Gabriella Barthlow, a financial coach in the Detroit area, was ready when a multistate power outage hit in 2003. She has enough money on hand to buy food for herself and her two young children, and she puts gas in her car in case she needs to leave the house. was
“I was so happy to have that cash,” she recalls. Now, Barthlow encourages clients to prepare for the unexpected as well. Power outages, weather disruptions, and other disasters can cause disruption and financial loss, but with little warning, being prepared can minimize the damage.
Here are some steps you can take to prepare for the next emergency.
secure physical cash
As Barthlow found, cash can be critical during extended power outages, as machines that accept debit and credit cards may not be operational. Bernie Kerr, author of “The Prepper’s Pocket Guide” and founder of apartmentprepper.com, recommends keeping enough cash on hand to cover gas and food for a few days and carrying at least some of it with you. I want to
“I like to keep $40 in cash in my car or wallet so I can always go home in case the register isn’t working,” says Carr.
The money will be added to your emergency savings fund. This is kept in a savings account to help him through periods of unforeseen hardship or loss of income.Financial experts recommend setting aside 3-6 months of his expenses in that account. often
slowly pile up supplies
Carr suggests long-term purchases of equipment to help survive temporary interruptions in power, water, and other utilities that can occur during natural disasters.
“The next time you go grocery shopping, set aside $10 and get a bottle of water, your favorite canned food, or instant oatmeal,” she suggests. Put together a first aid kit that includes items like antibacterial wipes, or flashlights and extra batteries.
“Many of our emergency supplies are camping gear, so there are a lot of sales around summer,” says Kerr.
collect important documents
Barthlow suggests collecting important documents (contact numbers). insurance information; recent bank statements; identification; marriage, birth, and divorce certificates — in a waterproof, fireproof box, scanned and stored online in a password-protected account or flash drive; increase.
“We also ask them to keep their lives organized, because if you have tons of paperwork you can’t find what you need,” says Barthlow.
This streamlined approach allowed “within an hour I could walk out of my house and know where all my important documents were,” she says.
Paul Golden, spokesperson for the National Fund for Financial Education, a nonprofit that promotes financial education and well-being, says January is an ideal time to take on that challenge. “The new year is a good time to get the preparatory work done. It’s the time when people take inventory, organize their documents, and decide to be better all around.”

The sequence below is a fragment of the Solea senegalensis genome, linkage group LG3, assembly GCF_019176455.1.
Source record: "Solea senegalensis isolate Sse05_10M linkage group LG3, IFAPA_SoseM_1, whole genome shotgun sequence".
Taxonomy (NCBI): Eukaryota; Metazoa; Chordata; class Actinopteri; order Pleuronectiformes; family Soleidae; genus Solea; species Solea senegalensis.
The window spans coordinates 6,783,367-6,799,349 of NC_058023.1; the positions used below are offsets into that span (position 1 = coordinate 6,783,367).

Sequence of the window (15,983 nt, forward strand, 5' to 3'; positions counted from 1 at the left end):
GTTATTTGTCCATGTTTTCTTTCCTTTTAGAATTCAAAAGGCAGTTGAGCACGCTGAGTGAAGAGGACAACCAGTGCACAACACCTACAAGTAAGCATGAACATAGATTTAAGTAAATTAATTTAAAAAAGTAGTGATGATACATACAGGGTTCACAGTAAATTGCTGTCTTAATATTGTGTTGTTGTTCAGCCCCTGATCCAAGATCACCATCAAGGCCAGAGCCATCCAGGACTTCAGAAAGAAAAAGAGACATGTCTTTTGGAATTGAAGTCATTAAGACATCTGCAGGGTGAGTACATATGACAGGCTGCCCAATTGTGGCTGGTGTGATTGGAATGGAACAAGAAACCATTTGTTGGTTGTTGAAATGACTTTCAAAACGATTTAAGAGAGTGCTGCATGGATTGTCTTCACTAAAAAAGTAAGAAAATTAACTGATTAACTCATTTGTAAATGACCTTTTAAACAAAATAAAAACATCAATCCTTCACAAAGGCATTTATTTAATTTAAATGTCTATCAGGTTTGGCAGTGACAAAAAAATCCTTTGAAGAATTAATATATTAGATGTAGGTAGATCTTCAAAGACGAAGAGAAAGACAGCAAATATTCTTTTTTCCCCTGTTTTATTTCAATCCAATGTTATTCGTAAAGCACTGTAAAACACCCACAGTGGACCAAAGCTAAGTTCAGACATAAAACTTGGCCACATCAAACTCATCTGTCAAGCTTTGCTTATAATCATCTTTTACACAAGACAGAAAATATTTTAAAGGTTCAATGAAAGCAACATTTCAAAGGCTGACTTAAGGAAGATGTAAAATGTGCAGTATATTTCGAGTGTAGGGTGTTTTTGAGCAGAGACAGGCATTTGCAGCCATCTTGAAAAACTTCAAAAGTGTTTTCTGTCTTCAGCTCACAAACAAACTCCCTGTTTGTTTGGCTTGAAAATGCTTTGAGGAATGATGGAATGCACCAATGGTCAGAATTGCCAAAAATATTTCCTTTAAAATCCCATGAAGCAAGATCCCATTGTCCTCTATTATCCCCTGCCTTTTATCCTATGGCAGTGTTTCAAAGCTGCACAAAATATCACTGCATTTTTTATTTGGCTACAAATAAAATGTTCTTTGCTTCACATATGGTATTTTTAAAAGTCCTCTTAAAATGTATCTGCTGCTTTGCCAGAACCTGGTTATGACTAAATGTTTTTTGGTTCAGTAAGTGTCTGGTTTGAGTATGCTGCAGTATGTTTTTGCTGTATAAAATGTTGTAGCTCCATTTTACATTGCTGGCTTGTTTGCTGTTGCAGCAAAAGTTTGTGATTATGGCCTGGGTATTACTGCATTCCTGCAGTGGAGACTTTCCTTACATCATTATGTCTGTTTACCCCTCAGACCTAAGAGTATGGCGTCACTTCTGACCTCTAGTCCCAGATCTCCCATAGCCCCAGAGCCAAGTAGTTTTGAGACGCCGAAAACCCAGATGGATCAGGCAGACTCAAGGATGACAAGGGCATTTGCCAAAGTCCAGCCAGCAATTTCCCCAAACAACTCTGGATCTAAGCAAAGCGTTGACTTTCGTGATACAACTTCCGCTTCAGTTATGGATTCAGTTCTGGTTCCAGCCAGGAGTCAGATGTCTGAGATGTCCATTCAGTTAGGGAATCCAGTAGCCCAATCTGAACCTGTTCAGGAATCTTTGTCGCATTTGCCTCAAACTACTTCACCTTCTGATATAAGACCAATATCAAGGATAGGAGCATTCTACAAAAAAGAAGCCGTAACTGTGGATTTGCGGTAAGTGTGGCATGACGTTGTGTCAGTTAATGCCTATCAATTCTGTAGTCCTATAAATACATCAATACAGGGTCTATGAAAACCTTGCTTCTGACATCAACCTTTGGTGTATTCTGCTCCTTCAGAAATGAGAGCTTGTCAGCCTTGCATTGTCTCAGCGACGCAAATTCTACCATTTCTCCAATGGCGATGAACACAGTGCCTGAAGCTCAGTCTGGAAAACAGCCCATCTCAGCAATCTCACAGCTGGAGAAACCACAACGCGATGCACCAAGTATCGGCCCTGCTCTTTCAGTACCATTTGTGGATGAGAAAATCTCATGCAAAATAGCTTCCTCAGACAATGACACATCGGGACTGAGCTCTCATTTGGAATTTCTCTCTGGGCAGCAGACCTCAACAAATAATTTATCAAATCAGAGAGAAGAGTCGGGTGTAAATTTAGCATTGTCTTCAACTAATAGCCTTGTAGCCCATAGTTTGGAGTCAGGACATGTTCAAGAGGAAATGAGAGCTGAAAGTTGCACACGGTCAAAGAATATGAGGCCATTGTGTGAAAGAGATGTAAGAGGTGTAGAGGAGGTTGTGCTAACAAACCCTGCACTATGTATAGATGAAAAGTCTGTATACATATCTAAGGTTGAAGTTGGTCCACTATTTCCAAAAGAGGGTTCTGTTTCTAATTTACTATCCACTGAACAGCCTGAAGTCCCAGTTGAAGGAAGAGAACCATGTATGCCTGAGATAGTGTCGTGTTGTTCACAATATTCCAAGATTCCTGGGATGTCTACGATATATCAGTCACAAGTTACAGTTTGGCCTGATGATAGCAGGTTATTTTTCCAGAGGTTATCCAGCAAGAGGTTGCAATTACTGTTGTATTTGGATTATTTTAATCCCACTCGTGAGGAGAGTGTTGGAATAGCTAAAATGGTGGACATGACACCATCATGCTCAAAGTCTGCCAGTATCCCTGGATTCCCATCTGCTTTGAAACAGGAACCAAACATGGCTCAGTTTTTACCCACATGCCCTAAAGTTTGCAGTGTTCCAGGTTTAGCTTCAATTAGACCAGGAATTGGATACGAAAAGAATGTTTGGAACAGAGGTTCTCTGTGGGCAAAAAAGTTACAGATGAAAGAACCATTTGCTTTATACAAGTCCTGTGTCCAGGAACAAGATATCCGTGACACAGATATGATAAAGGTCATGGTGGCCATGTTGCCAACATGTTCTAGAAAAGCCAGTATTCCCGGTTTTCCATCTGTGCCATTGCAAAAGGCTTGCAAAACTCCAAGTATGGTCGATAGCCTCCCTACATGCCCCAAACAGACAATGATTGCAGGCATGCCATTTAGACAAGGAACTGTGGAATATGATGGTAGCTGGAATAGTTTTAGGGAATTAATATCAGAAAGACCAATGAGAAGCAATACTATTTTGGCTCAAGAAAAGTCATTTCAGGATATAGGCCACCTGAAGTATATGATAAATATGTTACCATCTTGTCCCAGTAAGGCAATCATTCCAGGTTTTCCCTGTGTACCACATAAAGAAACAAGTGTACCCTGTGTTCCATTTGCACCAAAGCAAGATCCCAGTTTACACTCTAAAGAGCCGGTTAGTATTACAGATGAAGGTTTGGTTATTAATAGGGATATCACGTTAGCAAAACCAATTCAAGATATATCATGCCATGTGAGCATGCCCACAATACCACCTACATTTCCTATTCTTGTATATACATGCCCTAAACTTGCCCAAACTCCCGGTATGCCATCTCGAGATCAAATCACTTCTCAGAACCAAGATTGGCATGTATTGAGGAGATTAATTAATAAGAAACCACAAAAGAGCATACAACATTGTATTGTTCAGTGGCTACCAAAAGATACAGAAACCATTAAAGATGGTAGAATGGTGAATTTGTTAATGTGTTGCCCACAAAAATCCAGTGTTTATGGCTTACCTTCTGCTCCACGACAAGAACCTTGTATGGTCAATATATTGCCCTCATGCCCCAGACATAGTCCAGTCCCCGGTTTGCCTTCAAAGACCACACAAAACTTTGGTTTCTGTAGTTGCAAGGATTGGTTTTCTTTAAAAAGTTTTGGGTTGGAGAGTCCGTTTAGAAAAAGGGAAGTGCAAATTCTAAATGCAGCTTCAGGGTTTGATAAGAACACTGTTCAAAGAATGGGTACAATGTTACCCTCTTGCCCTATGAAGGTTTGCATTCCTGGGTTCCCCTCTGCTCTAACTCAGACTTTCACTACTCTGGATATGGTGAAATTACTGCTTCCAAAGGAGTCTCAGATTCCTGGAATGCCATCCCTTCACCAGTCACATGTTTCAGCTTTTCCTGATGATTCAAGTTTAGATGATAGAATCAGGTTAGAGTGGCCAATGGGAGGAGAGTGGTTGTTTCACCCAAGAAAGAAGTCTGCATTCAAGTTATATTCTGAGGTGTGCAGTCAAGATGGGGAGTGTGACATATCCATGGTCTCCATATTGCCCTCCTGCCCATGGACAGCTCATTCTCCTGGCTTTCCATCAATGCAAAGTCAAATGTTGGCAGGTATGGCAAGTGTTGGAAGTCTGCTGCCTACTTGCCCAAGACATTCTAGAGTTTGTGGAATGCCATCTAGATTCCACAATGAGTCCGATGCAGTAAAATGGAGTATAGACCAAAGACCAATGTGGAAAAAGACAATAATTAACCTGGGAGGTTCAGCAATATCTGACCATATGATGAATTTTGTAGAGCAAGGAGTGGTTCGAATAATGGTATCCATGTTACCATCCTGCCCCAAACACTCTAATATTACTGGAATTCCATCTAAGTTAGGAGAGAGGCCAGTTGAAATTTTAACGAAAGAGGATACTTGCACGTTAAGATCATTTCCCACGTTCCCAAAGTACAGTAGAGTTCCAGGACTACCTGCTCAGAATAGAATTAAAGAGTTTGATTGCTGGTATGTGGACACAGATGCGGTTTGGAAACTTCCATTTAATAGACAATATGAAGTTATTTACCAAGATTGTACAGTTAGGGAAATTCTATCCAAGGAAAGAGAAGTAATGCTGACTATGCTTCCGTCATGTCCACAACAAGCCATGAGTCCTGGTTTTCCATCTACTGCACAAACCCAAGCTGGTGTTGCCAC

During emergencies, it can be easy to fall behind on bills and credit card payments, which can damage your reputation, warns Golden.
“If you anticipate disruptions to your timely payments with your creditors, contact each creditor and let them know the situation.We may ask for an extension,” he suggests.
In the event of widespread disruptions such as the COVID-19 pandemic or power outages, businesses may offer adjusted payment plans for those affected, which you may need to ask for or opt-in to. I can’t.
Also, scammers often target victims of natural disasters, so beware. “Be vigilant in any emails or phone calls sent to you and make sure you know who you’re talking to before sharing account information,” says Golden.
If you get a call from someone claiming to be an insurance company or financial institution, I recommend hanging up and calling customer service to make sure you’re really talking.
start the recovery process
Once the emergency has passed, it’s time to pick up the pieces. File insurance claims, rebuild spent emergency savings, and replace used supplies. Golden suggests taking detailed notes of all customer service interactions to facilitate follow-up and refund tracking. increase. 211.org provides access to community resources such as food banks.
Surviving an emergency can inspire you to prepare for the next. Hurricane His Ike in 2008 made Kerr, who was living in Houston at the time, more focused on preparation.
Carr says everyone should review their emergency supplies at least once a year. “Like having car insurance, it should be part of your everyday life. Emergencies are bound to happen, but most people are unprepared because they haven’t thought about it. ”
This column was provided to The Associated Press by personal finance website NerdWallet. The content is intended for educational and informational purposes and does not constitute investment advice.
Kimberly Palmer is a personal finance expert at NerdWallet and author of “Smart Mom, Rich Mom.” Email: email@example.com. Twitter: @KimberlyPalmer.
NerdWallet: Emergency Fund: What It Is and Why It Matters https://bit.ly/nerdwallet-banking-emergency-fund-why-it-matters
Government Disaster Assistance https://www.disasterassistance.gov/
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